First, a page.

Where have I been? Well, suffice it to say, I fell down a writing hole. After I finished penning the manuscript to Artificial Absolutes' sequel, Synthetic Illusions, I tried to pick up the pace on blogging again and make up for lost time. I thought I had some time to catch up on my review queue once the manuscript was submitted. However, my brain had other plans. A new idea for a book, in an entirely unexpected genre, hit me in April, and I just had to write it down.

Now, this new book wasn't supposed to get written for a long time. I already have two series on the go, and the last thing I need is a third to occupy what little time I have left. The plan was to just jot down some ideas and pick it up again after I'd taken care of the Artificial Absolutes trilogy. But the thoughts kept hammering at my head, so finally I caved and said, "Fine! I'll start writing!"

Once I started writing, I couldn't stop, May ended up being my own unofficial NaNoWriMo, to the detriment of everything else in my life (except my day job). I stopped going to the gym. My apartment became filthy. I didn't sleep much because I wanted to stay up and finish each chapter. I subsisted on ramen because I didn't want to take the time to go to the grocery store. And my poor review books sat unread on my Kindle and on my nightstand. All I cared about was banging out this damn book, which is tentatively titled Butterfly Dome.

My roommate even suggested (only half jokingly) that I should see a therapist, and that I might have some form of OCD. I don't blame her - it must have been weird for her to go out in the evening, return hours later, and find me in the same spot on the couch, tapping away at my computer.

Thing is, I don't even know what drives me to write this book. It's a far cry from the twisty-turny chases and adventures I've become accustomed to writing, and the elements that drove me to write the Artificial Absolutes and Flynn Nightsider books are largely absent. Unlike Artificial, Butterfly Dome isn't in a genre I've been obsessed with since I was a kid. Unlike Flynn, it's not a plot-driven action/adventure with mouthy characters.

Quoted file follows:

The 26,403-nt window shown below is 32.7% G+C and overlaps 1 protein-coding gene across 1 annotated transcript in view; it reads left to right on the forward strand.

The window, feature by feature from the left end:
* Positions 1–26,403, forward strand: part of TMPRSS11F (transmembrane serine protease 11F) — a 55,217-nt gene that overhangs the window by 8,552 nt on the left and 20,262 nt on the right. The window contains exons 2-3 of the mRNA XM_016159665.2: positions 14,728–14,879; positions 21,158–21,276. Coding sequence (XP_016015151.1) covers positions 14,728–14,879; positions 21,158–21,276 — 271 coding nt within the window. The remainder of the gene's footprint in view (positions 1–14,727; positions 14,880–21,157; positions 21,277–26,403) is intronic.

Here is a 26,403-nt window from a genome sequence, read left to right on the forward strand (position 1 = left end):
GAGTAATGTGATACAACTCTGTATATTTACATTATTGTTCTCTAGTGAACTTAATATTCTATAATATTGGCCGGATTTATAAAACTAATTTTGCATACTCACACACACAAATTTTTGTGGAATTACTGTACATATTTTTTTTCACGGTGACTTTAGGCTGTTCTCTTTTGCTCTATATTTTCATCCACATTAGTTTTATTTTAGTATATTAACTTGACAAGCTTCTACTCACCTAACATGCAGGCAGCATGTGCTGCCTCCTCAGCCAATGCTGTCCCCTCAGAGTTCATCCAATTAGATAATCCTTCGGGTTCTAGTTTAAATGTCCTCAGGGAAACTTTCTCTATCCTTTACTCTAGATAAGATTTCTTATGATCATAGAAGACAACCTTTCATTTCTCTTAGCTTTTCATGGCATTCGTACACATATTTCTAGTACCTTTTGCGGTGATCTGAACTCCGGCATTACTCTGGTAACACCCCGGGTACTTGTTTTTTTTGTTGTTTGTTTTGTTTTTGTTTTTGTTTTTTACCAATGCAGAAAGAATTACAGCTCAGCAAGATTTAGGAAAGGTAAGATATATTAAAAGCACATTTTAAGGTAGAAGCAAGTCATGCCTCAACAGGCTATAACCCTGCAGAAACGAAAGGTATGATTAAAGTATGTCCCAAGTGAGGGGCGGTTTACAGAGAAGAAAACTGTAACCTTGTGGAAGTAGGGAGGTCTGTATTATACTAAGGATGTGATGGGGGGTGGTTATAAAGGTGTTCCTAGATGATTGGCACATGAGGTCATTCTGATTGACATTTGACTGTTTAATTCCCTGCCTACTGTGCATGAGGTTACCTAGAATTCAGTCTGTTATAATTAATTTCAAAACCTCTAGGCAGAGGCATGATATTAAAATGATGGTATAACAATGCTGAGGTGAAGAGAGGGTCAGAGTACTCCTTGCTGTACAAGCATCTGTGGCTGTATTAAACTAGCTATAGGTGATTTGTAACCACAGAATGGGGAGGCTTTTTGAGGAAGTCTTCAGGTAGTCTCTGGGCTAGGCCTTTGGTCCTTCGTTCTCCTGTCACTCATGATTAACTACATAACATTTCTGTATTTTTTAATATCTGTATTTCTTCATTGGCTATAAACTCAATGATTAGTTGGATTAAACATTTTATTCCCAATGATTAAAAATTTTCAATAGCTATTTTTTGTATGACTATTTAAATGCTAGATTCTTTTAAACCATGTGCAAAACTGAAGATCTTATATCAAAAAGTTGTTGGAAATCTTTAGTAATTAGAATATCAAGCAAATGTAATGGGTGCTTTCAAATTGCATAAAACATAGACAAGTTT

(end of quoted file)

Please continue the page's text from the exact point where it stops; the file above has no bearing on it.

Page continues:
I'm playing with an entirely new genre: YA paranormal romance. Well, Butterfly Dome was supposed to be sci-fi, but the emphasis on drama over plot, plus the romance between a human girl and a mysterious humanoid alien boy, put it in PNR territory. Which is, I think, my comeuppance for my previous disdain toward the genre (in my defense, my only exposure was through Twilight). Haha, universe. Very funny. My current genre of dislike is James Patterson-type crime thrillers with gratuitous violence. Now watch me get an idea for one that I just can't let go...

In conclusion, writing is a disease. It infected me and wouldn't let me do anything else. But now that I've finished the first part of Butterfly Dome, it seems to be letting up a bit, which should, hopefully, give me time to catch up on my poor review queue. Maybe I'll even see sunshine again...

Thursday, May 16, 2013

SPOTLIGHT: Space Games / Dean Lombardo

Today, I'm spotlighting sci-fi/fantasy publisher Kristell Ink's latest offering: Space Games by Dean Lombardo, which is available on Amazon.

A sleekly modern rendition of pulp sci-fi, Space Games is fast-paced, straightforward read that leaves you wanting to know what happens next. This book is easy to fly through, full of excitement and action. The realistic dialogue, tight writing, and quick action all make for great entertainment.

The characters and action in Space Games, which is written almost cinematically, pop from the page. It’s easy to "see" what’s going on and "hear" the characters' distinctive voices. The pacing is spot-on, creating an exciting reading experience that snowballs into a tense page-turner as an ill-conceived reality show goes to hell. Space Games isn't for the faint of heart, and Lombardo, who is also known as a horror writer, isn’t afraid to take risks. I think that's one of the book's strengths: it fiercely barrels through the events in a merciless, unapologetic fashion.

Visit the author's website.

Monday, May 13, 2013